A tool can be effective if the person using the tool has aptitude, skill and talent. A tool is not a substitute for skill. For example, I can hammer a nail into a wall to hang a picture, but I do not have the skill and aptitude to build an entire house. This is analogous to SEO. Knowing how to use various keyword research tools does not automatically make a person an effective search-engine friendly copywriter or information architect.
Don’t get me wrong. I understand the initial need and usefulness of many SEO tools. A keyword density tool can be useful for people who are not accustomed to writing with keywords and applying them appropriately on a web page. Some of the search engines’ webmaster tools help site owners pinpoint easily overlooked crawlability roadblocks.
Problems often arise when SEO professionals use these tools as a crutch instead of becoming true optimization chefs. For example, one tool will say that your content’s keyword density is too much and another tool will say that the content is perfect. And search engines have not used keyword density to determine rankings for a very long time. What about users/searchers? What keyword density tool determines what your target audience thinks? At some point, search-engine friendly copywriters should know how to write effective content without relying on such tools.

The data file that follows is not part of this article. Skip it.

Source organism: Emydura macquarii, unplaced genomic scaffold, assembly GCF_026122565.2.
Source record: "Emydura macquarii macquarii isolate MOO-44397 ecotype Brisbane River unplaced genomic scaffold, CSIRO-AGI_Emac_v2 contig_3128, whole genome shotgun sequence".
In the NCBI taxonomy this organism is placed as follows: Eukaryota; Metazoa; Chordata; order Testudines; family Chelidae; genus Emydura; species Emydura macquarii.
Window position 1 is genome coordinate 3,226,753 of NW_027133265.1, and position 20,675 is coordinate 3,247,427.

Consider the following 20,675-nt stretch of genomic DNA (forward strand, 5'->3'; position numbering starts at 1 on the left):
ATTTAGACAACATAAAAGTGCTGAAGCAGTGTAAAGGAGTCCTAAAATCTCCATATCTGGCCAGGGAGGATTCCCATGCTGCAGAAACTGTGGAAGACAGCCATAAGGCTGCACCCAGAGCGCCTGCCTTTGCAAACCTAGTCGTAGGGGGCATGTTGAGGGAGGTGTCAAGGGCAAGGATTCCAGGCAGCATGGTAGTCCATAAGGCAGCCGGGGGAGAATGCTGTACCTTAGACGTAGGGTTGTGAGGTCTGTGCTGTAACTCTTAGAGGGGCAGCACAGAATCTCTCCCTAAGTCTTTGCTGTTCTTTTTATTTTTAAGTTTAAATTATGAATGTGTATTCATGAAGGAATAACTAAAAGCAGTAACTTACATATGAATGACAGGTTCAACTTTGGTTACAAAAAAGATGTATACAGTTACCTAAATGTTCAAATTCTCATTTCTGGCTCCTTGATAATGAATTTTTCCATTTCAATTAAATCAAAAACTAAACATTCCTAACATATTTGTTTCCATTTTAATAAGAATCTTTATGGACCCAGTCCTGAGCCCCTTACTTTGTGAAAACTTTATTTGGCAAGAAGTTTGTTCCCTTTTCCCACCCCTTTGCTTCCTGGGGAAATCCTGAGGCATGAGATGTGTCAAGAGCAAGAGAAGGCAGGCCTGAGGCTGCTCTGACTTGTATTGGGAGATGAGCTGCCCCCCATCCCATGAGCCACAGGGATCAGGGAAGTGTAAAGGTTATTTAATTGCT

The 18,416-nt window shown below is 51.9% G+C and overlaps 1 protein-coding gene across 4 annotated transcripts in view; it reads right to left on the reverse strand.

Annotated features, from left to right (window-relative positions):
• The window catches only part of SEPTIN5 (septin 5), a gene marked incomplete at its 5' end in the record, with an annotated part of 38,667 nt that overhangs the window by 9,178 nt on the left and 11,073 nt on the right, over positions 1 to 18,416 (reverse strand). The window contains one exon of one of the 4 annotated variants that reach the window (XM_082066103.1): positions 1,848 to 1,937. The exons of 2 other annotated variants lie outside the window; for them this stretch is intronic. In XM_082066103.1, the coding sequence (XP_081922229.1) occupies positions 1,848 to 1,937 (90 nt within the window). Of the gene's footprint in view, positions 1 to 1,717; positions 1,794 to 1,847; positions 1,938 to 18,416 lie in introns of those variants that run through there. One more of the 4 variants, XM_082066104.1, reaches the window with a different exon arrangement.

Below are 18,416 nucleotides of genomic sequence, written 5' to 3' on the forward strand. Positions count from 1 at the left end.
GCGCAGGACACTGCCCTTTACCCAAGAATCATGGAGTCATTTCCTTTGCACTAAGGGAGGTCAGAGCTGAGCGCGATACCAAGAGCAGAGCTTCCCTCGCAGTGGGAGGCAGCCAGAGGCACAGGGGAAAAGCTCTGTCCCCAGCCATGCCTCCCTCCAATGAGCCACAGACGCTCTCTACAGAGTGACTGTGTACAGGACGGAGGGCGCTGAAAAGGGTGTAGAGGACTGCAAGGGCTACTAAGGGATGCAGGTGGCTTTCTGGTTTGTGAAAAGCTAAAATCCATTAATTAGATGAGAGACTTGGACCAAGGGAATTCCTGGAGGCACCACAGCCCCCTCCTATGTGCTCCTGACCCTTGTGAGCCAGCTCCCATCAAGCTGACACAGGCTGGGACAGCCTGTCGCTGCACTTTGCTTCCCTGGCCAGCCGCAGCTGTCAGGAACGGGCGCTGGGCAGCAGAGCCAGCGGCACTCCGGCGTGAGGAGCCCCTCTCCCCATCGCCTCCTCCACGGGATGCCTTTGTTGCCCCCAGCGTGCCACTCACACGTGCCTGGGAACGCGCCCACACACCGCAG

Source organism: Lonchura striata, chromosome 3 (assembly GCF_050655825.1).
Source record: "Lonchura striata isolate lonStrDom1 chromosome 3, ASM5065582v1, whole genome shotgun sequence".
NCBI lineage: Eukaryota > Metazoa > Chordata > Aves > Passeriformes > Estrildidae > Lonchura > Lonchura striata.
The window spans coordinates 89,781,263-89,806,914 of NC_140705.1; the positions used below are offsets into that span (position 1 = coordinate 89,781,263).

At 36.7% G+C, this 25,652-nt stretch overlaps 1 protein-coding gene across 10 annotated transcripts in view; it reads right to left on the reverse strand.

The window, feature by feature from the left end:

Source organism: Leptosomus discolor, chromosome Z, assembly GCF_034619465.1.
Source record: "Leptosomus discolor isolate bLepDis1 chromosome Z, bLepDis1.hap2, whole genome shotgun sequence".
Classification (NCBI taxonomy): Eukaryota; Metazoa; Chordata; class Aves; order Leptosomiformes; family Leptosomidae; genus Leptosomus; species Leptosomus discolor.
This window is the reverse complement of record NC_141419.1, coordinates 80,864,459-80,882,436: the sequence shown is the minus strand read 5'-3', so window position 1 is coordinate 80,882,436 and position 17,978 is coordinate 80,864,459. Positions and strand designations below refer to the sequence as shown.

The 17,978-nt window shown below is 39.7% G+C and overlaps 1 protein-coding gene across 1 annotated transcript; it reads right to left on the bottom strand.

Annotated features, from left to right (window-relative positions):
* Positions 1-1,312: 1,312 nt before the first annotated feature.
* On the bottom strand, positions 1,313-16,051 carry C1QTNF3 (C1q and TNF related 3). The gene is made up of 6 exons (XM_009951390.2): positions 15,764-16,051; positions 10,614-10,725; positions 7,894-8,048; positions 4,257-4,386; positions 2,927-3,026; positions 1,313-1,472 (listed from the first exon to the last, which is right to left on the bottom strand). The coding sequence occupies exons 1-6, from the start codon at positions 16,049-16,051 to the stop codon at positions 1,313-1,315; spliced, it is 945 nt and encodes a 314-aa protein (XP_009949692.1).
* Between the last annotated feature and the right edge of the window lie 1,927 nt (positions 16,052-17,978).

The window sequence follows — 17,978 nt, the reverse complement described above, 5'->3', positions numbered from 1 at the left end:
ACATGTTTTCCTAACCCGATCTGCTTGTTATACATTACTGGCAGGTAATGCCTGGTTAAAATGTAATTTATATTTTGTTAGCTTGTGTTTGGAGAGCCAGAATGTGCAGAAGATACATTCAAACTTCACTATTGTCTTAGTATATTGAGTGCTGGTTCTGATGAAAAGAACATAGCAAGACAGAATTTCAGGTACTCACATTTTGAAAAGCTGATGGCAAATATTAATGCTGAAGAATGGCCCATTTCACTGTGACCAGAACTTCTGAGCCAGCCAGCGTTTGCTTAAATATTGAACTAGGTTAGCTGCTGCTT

Sin #5: Misinterpreting data by taking numbers out of context
A number without context is just a number. A number taken out of context can lead website owners down the wrong path.
Here is an example that has been driving me crazy for many years. I know of a sales/conversion expert (who touts himself as an SEO professional) who created this word calculator. This calculator supposedly determines the number of times you use your company name on a web page. The reasoning is that if you use your company name too much, your site content is more focused on your company name and brand than on site visitors.
On the surface, this sounds somewhat reasonable. But what if your company name contains keywords, including the primary keyword phrase you wish to target? Or your trademark? What about navigational queries, when the searchers’ intent is to go directly to a website or even a page within a website? Navigational queries are far more common we might imagine, often up to 33% of search engine queries. Why would any website owner make it difficult for a person to arrive at the official company web site?